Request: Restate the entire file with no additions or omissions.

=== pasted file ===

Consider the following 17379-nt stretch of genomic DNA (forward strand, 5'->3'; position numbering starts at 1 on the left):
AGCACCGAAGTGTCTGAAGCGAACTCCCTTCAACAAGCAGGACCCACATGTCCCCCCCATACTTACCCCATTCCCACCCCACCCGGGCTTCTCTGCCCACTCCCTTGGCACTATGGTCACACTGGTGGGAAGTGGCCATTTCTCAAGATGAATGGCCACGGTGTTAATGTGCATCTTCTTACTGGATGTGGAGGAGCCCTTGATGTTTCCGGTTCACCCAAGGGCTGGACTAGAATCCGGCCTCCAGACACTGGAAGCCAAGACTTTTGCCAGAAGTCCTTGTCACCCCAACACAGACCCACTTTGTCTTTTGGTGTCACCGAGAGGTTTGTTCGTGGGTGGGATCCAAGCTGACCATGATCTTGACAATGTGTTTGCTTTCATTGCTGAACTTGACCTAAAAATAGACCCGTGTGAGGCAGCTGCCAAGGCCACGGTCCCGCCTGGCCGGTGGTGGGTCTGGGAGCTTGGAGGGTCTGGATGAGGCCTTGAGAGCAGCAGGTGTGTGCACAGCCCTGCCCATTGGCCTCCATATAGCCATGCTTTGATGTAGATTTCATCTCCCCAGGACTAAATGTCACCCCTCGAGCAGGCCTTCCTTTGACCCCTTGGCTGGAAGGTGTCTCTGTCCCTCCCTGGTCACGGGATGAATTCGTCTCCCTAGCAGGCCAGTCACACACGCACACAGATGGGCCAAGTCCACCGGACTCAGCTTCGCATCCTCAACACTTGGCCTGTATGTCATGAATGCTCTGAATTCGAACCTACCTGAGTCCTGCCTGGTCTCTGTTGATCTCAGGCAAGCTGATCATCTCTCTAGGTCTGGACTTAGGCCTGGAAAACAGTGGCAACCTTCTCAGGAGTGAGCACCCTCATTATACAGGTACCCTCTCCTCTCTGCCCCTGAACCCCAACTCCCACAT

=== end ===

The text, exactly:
Consider the following 17379-nt stretch of genomic DNA (forward strand, 5'->3'; position numbering starts at 1 on the left):
AGCACCGAAGTGTCTGAAGCGAACTCCCTTCAACAAGCAGGACCCACATGTCCCCCCCATACTTACCCCATTCCCACCCCACCCGGGCTTCTCTGCCCACTCCCTTGGCACTATGGTCACACTGGTGGGAAGTGGCCATTTCTCAAGATGAATGGCCACGGTGTTAATGTGCATCTTCTTACTGGATGTGGAGGAGCCCTTGATGTTTCCGGTTCACCCAAGGGCTGGACTAGAATCCGGCCTCCAGACACTGGAAGCCAAGACTTTTGCCAGAAGTCCTTGTCACCCCAACACAGACCCACTTTGTCTTTTGGTGTCACCGAGAGGTTTGTTCGTGGGTGGGATCCAAGCTGACCATGATCTTGACAATGTGTTTGCTTTCATTGCTGAACTTGACCTAAAAATAGACCCGTGTGAGGCAGCTGCCAAGGCCACGGTCCCGCCTGGCCGGTGGTGGGTCTGGGAGCTTGGAGGGTCTGGATGAGGCCTTGAGAGCAGCAGGTGTGTGCACAGCCCTGCCCATTGGCCTCCATATAGCCATGCTTTGATGTAGATTTCATCTCCCCAGGACTAAATGTCACCCCTCGAGCAGGCCTTCCTTTGACCCCTTGGCTGGAAGGTGTCTCTGTCCCTCCCTGGTCACGGGATGAATTCGTCTCCCTAGCAGGCCAGTCACACACGCACACAGATGGGCCAAGTCCACCGGACTCAGCTTCGCATCCTCAACACTTGGCCTGTATGTCATGAATGCTCTGAATTCGAACCTACCTGAGTCCTGCCTGGTCTCTGTTGATCTCAGGCAAGCTGATCATCTCTCTAGGTCTGGACTTAGGCCTGGAAAACAGTGGCAACCTTCTCAGGAGTGAGCACCCTCATTATACAGGTACCCTCTCCTCTCTGCCCCTGAACCCCAACTCCCACAT